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Added by Derron on 10 Sep 2010 12:22
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Top 25 Game Consoles

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Magnavox Odyssey - Game Hardware
The Magnavox was the very first videogame console ever released, predating even the Atari Pong. A hybrid of both analog and digital circuitry, the Odyssey is the absolute starting point for all subsequent gaming platforms. Although lacking color video output or sound, the Magnavox still managed to sell over 300,000 units. The Odyssey used a cartridge system, although the games more closely resembled computer chips than actual games. The controllers were essentially boxes with horizontal and vertical axis knobs on both sides with very dense wires between them and the base console.

The Odyssey also launched the very first home light gun ever produced, called the Shooting Gallery. The games for the Odyssey consisted of straightforward, single-function titles like Baseball, Basketball, Ski, and more. Due to the simplicity of the console, there weren’t any third-party games designed for it. But the precedent established by the Odyssey paved the way for subsequent systems -- a legacy that has secured the console a place in the Smithsonian National Museum of American History in Washington, D.C.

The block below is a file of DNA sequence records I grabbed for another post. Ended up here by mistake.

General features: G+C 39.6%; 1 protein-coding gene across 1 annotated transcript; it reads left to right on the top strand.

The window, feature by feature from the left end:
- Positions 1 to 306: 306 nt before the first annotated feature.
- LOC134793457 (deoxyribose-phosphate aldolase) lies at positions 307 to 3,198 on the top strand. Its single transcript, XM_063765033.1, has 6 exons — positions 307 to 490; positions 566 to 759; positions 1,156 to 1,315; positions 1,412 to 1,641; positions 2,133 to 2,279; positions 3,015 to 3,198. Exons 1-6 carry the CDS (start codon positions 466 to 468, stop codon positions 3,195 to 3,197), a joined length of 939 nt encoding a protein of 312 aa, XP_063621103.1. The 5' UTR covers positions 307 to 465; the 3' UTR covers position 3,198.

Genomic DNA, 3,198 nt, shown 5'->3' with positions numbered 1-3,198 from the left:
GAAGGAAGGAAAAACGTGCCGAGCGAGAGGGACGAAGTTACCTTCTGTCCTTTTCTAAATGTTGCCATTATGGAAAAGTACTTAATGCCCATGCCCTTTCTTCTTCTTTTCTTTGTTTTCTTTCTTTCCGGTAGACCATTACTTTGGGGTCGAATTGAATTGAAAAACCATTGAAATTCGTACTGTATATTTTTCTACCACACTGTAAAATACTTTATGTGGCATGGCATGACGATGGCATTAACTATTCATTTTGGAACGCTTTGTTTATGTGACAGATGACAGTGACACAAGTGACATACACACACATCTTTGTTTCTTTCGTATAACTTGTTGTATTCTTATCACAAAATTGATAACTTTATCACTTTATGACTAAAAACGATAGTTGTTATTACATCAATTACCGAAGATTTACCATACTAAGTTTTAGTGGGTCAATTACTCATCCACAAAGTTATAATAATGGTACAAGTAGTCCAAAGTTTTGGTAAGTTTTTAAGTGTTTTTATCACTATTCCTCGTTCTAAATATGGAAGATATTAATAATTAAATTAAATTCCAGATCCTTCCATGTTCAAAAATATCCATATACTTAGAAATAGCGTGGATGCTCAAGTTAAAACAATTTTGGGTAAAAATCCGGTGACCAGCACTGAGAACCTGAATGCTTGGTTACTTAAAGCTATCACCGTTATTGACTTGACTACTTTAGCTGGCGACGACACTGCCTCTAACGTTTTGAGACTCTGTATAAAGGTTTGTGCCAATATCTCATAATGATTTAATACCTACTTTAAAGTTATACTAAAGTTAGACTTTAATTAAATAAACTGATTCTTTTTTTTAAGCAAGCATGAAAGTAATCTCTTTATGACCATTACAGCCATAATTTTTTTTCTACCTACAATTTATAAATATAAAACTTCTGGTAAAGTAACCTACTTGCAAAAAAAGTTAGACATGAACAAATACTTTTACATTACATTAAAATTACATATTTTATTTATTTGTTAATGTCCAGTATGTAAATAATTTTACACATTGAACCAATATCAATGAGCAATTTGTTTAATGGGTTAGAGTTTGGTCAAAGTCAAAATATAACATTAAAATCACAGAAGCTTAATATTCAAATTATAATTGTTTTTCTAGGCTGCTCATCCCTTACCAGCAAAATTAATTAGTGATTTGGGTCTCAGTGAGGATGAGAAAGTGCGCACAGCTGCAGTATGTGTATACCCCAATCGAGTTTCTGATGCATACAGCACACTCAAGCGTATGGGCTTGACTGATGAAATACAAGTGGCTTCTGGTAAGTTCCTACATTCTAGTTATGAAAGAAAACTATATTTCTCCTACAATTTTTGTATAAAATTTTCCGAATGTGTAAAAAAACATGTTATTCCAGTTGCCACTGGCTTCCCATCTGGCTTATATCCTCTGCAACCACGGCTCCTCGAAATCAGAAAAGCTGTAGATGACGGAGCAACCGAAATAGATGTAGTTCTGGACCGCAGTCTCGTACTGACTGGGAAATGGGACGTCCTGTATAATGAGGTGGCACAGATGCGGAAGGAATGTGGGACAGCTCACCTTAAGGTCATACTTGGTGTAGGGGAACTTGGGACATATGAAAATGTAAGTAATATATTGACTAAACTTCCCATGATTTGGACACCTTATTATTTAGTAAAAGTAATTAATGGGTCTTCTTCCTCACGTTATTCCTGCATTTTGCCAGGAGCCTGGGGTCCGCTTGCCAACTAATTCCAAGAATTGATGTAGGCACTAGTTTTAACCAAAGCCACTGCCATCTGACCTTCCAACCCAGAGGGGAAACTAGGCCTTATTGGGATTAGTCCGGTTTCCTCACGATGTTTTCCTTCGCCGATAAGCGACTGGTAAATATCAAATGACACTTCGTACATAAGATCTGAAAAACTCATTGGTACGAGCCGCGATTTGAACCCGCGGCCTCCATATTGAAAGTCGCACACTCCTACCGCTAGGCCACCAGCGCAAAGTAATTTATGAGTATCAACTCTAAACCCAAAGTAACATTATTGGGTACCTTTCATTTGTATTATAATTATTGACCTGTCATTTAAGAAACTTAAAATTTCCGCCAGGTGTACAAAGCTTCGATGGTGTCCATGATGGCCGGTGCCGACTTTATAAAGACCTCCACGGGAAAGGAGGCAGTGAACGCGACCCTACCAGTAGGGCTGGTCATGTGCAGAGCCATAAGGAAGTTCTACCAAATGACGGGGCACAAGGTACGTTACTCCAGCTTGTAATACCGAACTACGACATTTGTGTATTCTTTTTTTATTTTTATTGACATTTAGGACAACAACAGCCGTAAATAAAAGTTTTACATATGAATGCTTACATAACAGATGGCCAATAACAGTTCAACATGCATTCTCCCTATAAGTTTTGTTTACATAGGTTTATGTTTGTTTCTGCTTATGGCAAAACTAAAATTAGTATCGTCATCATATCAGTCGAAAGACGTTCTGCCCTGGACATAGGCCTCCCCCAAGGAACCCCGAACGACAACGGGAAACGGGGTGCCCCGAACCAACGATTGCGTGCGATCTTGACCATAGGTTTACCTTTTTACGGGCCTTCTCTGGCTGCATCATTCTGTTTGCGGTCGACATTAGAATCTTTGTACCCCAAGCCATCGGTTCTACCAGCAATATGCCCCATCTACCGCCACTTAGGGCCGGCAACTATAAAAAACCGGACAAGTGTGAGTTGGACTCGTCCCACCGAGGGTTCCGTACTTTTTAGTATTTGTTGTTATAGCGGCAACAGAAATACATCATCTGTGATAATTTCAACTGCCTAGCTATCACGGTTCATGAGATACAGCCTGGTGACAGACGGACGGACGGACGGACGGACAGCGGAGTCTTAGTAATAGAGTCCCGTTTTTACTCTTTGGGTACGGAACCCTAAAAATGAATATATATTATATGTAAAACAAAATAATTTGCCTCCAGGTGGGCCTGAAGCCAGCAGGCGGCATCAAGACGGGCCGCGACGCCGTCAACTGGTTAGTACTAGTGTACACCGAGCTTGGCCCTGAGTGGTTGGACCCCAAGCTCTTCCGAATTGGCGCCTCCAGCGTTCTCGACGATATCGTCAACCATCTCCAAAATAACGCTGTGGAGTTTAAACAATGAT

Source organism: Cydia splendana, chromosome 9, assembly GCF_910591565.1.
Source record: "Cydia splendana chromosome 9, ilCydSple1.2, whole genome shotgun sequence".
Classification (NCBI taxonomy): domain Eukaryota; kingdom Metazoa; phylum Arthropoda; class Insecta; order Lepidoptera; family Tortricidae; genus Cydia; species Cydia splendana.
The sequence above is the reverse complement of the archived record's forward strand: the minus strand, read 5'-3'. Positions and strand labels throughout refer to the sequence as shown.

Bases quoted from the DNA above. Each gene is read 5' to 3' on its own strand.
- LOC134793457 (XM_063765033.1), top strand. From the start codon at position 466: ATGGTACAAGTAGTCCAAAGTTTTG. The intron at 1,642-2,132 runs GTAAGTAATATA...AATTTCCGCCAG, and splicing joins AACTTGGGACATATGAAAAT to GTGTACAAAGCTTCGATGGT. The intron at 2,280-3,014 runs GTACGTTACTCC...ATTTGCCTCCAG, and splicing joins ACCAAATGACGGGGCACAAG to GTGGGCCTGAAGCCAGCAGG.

Notable Games-
Shooting Gallery
Tennis
Baseball
Wipeout
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People who added this item 6 Average listal rating (3 ratings) 4 IMDB Rating 0
Kasumi Ninja - Atari Jaguar
With the failure of the Atari 7800, and with the Atari Lynx on the losing side of the fight against Nintendo's Game Boy, Atari gave the videogame console market one last shot with the Atari Jaguar. The company decided to focus on the numbers game in attracting the gamer: where the Super NES and Genesis were touting the cutting edge of 16-bit technology, the Atari Jaguar surpassed this with whopping 64-bits of raw processing power, the first of its kind in the home market!